Finn Harps match winner BJ Banda swamped by fans at the final whistle of their 2015 promotion-relegation playoff against Limerick. Presseye/Lorcan Doherty/INPHO
a true underdog story

How a little-known South Africa-born teenager became an overnight hero in Irish football

Finn Harps starlet BJ Banda chats to The42 about his hopes for the new season, a little over a year on from THAT goal.

6 NOVEMBER 2015 was the day BJ Banda put his name in the Finn Harps record books.

It was a night that fans at Finn Park will never forget. Trailing 1-0 from the first leg at Markets Field, a Michael Funston goal on 38th minutes ultimately took the Finn Harps-Limerick promotion-relegation playoff match to extra time.

In the 103rd minute of the game, manager Ollie Horgan made a big call. Veteran striker, Kevin McHugh, a Finn Harps legend who had scored over 100 goals in two separate spells with the club, was substituted. In his place came a little-known 17-year-old who was studying for his Leaving Cert at the Royal and Prior School in Raphoe at the time.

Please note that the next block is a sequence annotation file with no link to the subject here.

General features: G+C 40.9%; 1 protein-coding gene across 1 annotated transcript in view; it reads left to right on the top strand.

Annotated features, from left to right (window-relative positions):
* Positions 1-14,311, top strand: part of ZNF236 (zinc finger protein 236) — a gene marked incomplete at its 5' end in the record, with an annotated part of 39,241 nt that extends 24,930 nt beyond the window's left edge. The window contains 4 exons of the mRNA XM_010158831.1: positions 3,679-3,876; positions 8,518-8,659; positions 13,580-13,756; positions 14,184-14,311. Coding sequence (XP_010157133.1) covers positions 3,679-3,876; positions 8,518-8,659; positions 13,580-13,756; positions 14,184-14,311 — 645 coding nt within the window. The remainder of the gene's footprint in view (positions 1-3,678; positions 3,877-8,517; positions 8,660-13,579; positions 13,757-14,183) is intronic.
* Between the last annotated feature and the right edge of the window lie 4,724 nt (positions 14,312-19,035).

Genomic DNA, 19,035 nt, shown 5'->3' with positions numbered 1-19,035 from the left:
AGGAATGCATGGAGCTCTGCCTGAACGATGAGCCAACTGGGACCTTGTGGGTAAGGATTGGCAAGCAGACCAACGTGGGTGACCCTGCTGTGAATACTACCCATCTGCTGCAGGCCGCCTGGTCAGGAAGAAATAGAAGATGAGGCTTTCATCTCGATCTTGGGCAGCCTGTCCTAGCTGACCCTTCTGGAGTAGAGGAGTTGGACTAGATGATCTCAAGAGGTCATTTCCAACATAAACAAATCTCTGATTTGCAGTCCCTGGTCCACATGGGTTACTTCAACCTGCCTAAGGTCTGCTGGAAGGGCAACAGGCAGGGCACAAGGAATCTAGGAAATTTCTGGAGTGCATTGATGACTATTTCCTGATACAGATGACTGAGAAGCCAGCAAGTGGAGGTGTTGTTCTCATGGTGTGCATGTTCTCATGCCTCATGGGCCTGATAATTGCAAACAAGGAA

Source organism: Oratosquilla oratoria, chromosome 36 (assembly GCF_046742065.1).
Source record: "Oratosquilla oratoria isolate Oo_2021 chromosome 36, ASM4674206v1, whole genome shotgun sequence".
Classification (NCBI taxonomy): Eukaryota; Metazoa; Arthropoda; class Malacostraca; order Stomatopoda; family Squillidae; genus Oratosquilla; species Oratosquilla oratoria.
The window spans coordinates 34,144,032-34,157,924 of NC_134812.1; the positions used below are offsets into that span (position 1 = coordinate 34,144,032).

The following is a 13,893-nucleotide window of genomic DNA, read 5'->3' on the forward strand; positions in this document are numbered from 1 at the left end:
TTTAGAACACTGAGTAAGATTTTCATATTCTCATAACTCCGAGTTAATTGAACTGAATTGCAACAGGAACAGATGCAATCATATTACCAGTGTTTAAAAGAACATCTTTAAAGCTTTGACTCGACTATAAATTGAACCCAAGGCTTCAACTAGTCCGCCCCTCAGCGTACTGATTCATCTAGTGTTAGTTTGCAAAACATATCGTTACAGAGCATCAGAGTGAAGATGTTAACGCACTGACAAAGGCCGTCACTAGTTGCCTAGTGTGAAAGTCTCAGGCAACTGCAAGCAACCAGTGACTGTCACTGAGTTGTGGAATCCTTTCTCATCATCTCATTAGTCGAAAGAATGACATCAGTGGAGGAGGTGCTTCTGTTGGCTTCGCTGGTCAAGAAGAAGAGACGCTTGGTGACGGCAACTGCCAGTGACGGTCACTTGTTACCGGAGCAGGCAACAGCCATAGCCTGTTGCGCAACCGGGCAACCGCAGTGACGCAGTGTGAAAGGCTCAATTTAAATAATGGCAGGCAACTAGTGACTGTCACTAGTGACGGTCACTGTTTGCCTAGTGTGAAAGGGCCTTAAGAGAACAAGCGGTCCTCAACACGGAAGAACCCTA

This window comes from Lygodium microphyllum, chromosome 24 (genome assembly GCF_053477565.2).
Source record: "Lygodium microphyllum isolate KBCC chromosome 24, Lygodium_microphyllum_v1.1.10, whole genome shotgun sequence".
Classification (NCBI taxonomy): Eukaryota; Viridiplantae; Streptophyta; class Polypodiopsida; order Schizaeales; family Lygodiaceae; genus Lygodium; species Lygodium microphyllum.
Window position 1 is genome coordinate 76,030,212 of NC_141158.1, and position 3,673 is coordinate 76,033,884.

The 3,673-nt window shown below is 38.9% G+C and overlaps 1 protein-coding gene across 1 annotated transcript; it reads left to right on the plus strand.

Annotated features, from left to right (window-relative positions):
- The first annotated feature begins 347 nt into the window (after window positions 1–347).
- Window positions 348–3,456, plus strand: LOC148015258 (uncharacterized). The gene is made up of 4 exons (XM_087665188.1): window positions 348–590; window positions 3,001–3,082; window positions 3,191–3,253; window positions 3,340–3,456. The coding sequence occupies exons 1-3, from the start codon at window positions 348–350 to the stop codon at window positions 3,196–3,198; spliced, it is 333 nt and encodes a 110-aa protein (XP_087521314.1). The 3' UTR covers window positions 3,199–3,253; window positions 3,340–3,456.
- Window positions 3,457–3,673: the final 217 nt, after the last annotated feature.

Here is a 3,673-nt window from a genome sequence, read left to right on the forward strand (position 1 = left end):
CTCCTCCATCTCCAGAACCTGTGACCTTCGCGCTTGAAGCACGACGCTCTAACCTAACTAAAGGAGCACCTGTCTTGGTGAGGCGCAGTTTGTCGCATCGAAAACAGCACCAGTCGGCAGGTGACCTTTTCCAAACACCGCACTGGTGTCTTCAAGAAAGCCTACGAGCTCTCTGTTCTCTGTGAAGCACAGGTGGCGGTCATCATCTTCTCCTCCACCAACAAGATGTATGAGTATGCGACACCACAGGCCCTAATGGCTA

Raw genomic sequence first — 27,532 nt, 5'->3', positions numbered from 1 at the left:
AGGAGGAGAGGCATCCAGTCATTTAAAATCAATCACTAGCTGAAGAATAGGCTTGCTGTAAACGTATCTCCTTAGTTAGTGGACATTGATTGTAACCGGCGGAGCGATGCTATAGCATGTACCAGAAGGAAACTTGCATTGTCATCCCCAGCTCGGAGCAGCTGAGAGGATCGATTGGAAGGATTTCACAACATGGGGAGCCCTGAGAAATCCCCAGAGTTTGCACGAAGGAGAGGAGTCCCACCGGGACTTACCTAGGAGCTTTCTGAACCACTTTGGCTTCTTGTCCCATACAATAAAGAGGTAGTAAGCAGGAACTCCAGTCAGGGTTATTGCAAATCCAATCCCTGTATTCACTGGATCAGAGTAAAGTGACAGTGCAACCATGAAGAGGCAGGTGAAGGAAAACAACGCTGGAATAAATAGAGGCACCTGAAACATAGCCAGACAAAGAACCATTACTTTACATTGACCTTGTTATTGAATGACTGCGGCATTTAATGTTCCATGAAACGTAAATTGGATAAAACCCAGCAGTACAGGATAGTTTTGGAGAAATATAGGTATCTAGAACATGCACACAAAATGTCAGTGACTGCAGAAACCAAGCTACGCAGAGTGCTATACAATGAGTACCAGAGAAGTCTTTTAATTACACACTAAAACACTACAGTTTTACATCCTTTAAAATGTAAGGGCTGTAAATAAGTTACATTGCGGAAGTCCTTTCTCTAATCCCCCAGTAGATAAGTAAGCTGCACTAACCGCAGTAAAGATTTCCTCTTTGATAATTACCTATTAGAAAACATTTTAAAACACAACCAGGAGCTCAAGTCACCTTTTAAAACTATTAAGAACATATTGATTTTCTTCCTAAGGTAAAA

BJ Banda was born in South Africa, though you wouldn’t be able to tell judging by his strong Donegal accent alone. Brought up in Johannesburg by Zambian parents, he moved to Ireland as a young child and has spent over a decade living in Letterkenny since.

It soon became apparent that the youngster had a talent for football and he ultimately joined Finn Harps’ youth set-up in 2015, after catching the eye playing for local side Letterkenny Rovers. Having subsequently impressed for the club’s U19 side, he was soon called up to the first-team squad amid the crucial end-of-season First Division run-in.

Consequently, on 19 September, Banda made his debut against Cobh Ramblers. A month later, he ended the regular season with his first goals for the club — a brace against Wexford Youths.

Yet ahead of his side’s relegation-promotion playoff, not many were expecting such an inexperienced player to have much of an influence on what were Finn Harps’ two biggest games of the season. Indeed, by then, Banda had just four matches at senior level under his belt.

Many fans were therefore surprised when Banda was brought on in the 63rd minute of the first-leg against Limerick at Markets Field.